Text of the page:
Am Yisrael United At Maccabiah: Memories from Past Games

Tags: Athletes4Israel, Diaspora

By Suzanne Greene

The Maccabiah 2013 games have come to an end, and the time has come for us to return home. As I begin my preparations for leaving after my many months here in Israel, I realize that the Maccabiah experience is a perfect culmination.

Maccabiah has been much more than just a sporting event for me. I have met some amazing people and gotten the opportunity to play alongside them in the sport that I love, Badminton. I have visited sites in Israel I hadn’t been to yet, and I had the chance to speak with others about how meaningful it was to be here as a part of this historical gathering of young athletes from around the world who all share in common our love of sports and our Jewish Identity.

For those of us on the United States Team, our journey began with a week-long “Israel Connect” experience. While we woke up for early morning practices and training, the rest of our day was spent touring and learning about the history of Israel and exploring the various connections that it can inspire for those of us who live so far away as we try to understand its significance to the Jewish people, and to each of us individually.

Although I saw and learned many things in these travels, the most powerful day to me was on Tisha B’Av. In keeping with the somber tone that encompasses all of Israel on Tisha B’Av, we visited Yad Vashem, Israel’s National Holocaust Museum and Memorial. Although I have been to Yad Vashem a few times before, this time felt different.

Not only was I there on a day of such important history to the Jewish People, reflecting on our generations of suffering and survival, but also because our tour guide spent extra care to share the personal stories of Athletes that perished in the Holocaust. This deepened my understanding that the Holocaust affected the lives of so many people, even Olympic athletes and, now, has touched the lives of us, the next generation of Jewish Athletes from around the world.

Mazeikiai, Lithuania, Prewar, The "Maccabi" soccer team. Yad Vashem Photo Archive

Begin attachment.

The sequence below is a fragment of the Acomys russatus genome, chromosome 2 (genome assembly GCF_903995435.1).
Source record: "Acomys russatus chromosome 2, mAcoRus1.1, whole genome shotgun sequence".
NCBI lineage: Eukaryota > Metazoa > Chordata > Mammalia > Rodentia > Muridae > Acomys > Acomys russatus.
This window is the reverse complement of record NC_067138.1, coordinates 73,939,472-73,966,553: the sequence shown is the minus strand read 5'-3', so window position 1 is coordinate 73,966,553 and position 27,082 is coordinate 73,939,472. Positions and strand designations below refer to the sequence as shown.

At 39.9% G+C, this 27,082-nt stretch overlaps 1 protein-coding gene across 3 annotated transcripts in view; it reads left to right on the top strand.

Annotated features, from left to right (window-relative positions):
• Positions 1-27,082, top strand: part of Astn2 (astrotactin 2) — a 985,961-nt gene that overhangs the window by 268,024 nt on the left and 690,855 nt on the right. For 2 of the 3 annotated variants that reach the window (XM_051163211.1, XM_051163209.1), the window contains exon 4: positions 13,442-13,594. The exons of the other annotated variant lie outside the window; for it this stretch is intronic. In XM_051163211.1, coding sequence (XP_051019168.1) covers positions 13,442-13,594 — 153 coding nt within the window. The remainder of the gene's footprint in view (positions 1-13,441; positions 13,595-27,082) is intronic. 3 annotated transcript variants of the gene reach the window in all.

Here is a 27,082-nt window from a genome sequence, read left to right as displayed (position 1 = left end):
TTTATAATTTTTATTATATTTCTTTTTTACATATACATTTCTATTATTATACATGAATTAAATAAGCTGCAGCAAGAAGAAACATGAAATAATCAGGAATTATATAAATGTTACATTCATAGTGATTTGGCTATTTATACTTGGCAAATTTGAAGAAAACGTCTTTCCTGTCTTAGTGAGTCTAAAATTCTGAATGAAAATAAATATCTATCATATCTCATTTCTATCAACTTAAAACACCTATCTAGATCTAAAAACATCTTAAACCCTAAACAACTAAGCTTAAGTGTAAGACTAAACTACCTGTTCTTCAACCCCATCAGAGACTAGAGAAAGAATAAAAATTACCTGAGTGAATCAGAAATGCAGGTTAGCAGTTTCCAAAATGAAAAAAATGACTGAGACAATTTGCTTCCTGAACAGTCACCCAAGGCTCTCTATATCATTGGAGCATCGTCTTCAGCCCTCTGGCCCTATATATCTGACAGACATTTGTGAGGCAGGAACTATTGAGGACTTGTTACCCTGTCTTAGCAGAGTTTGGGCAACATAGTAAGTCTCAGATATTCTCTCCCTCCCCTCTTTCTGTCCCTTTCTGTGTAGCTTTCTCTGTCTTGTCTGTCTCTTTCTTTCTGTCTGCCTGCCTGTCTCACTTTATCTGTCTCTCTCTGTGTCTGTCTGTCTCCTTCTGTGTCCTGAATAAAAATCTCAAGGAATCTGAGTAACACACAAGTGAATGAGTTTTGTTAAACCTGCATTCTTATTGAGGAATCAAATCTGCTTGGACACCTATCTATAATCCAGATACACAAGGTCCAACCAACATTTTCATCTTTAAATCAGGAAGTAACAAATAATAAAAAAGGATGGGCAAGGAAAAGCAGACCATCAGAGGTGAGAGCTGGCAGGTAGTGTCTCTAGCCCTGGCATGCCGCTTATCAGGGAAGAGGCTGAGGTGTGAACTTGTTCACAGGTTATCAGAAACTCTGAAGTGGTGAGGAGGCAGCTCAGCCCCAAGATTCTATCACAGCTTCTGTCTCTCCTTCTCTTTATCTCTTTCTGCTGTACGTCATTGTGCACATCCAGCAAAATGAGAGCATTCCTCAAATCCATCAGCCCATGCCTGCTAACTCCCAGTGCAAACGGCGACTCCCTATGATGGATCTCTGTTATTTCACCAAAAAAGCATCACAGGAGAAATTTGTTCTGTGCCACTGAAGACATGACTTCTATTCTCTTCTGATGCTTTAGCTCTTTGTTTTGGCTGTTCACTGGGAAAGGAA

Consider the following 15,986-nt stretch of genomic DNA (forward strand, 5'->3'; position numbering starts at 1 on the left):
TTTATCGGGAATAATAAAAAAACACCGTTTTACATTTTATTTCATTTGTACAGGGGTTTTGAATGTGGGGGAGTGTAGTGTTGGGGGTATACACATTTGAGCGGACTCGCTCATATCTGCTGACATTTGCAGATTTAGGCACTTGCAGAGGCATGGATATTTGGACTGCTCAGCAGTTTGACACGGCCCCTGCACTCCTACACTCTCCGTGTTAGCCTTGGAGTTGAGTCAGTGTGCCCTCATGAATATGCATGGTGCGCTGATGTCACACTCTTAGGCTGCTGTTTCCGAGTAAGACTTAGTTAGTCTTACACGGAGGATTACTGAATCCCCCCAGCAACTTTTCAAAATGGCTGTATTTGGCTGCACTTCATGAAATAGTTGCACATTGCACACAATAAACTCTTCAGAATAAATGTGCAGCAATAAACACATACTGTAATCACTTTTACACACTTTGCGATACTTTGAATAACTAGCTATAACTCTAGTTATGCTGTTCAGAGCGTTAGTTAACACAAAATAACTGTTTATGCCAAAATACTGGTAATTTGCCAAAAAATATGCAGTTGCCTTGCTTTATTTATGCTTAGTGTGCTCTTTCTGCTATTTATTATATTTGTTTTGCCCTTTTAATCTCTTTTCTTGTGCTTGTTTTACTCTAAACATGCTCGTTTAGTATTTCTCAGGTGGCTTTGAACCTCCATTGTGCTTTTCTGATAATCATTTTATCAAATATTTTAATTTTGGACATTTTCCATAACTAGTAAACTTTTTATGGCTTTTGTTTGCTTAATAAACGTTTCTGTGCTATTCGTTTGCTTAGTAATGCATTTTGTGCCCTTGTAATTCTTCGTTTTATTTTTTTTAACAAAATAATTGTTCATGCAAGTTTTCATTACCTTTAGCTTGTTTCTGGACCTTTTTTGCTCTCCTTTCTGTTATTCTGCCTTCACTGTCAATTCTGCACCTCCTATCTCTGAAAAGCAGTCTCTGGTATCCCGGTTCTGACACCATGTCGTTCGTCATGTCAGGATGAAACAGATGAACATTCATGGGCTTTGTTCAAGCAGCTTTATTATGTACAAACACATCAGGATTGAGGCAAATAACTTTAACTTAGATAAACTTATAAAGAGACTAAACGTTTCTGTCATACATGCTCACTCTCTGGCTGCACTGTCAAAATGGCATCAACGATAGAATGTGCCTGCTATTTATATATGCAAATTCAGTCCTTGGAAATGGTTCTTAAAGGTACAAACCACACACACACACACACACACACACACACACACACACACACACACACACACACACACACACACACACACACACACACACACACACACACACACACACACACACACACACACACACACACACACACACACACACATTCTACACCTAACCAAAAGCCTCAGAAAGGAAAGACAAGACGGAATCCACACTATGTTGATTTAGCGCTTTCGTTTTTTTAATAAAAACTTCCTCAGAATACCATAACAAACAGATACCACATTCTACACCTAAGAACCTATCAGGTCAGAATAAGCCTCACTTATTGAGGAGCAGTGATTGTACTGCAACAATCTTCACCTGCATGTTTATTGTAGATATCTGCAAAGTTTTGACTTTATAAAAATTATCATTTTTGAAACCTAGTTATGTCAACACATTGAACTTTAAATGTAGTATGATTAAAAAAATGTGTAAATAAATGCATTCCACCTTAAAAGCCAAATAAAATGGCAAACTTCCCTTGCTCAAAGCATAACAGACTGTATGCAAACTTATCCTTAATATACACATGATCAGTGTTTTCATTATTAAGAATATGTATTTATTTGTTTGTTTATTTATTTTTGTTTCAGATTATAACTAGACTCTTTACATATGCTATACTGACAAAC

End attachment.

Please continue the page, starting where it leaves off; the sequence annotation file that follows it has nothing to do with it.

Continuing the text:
We ended our visit with a special ceremony for all of the Athletes who perished in the Shoah. Brief biographies highlighting the lives of Jewish Olympians were read and the ceremony concluded with the singing of our national anthem, Hatikvah. I was moved beyond words. The connection to me was clear: our history, our people, our future. It was an honor to be a part of it.

Photo By: News.CN

The next time I heard Hatikvah was at the opening ceremony of the games. I could feel the mood of the athletes around me, and their excitement and joy were palpable. We celebrated that the Nation of Israel lives on, and that its people are thriving in all corners of the earth. It felt good knowing that in a stadium of 34,000 people, most were Jewish, and all supported the Maccabi movement and its efforts to build Jewish pride through sports. We may have been competing against each other, but there was a sense of community that pervaded every moment of the Games.

I could feel this support each time I walked out onto the court for a match. Our United States Maccabiah Badminton Team performed really well, and brought home 7 medals for our country. I, along with my partner Marissa Levy, helped add to the US medal count with a Bronze medal in women’s doubles!

I am ecstatic to have won a medal, but beyond that I am proud to have competed in Israel, in an amazing event, with Jewish teammates who I can now call my close friends.

Now that we are all going our separate ways, a worthy question to ask is:
How has this experience affected my life as a Jew?

How can I keep that alive the spark of connection with Israel that was ignited by this powerful experience of Maccabiah 2013?

Beyond the memories, is there something I can do continue to the sense of belonging that I felt on those courts and during those games that helped me know that I was a part of Am Yisrael just like everyone around me?

If you too, are thinking about questions like these, I hope you’ll join me and declare your pride as an Athlete4Israel.

Wherever you are, whatever you are doing with your love of sports, you can share it with others around the world who will celebrate your successes and honor your commitment as we all strive to keep Israel in our hearts, on our minds, and in our lives.

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Tags: Athletes4Israel, Diaspora